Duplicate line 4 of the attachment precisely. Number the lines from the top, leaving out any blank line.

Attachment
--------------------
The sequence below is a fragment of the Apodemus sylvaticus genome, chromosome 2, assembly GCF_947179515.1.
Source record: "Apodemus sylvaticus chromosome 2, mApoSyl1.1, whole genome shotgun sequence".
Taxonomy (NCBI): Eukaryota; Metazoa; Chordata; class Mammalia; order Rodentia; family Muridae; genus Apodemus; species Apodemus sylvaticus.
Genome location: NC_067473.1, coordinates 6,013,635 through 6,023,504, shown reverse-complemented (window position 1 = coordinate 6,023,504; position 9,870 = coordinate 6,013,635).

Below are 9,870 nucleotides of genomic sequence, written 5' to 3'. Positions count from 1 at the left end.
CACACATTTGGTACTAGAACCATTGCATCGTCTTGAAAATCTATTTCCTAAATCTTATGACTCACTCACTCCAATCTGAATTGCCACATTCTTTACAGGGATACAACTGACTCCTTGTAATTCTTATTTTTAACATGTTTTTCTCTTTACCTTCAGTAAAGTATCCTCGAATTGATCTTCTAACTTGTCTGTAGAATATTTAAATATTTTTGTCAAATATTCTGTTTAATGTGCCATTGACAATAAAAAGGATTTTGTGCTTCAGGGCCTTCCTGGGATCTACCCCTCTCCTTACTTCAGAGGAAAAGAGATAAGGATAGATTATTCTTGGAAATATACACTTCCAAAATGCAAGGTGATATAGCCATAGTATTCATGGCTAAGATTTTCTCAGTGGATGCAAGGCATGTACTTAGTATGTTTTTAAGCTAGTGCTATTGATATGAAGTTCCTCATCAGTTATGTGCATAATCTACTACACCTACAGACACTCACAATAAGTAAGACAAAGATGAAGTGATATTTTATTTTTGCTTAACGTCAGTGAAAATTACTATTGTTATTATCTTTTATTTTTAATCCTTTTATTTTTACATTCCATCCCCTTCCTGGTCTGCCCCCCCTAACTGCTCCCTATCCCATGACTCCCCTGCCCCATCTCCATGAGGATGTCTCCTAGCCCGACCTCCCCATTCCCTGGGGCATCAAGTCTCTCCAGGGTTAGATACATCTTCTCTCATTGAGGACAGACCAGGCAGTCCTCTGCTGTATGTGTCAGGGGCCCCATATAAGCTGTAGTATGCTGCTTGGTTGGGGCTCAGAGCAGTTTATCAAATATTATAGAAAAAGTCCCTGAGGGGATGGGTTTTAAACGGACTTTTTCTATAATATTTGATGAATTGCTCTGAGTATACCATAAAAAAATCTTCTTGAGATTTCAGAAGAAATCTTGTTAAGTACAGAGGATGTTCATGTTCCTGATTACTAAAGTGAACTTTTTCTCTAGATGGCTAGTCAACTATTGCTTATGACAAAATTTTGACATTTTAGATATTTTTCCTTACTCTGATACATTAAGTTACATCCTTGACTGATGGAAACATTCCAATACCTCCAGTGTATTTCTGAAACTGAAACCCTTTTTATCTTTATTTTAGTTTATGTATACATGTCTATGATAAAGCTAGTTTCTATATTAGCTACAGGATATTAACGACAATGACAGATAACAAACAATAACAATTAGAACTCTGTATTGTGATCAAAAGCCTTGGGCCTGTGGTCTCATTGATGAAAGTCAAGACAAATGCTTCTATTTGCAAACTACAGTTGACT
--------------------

Genome location: NC_067473.1, coordinates 6,013,635 through 6,023,504, shown reverse-complemented (window position 1 = coordinate 6,023,504; position 9,870 = coordinate 6,013,635).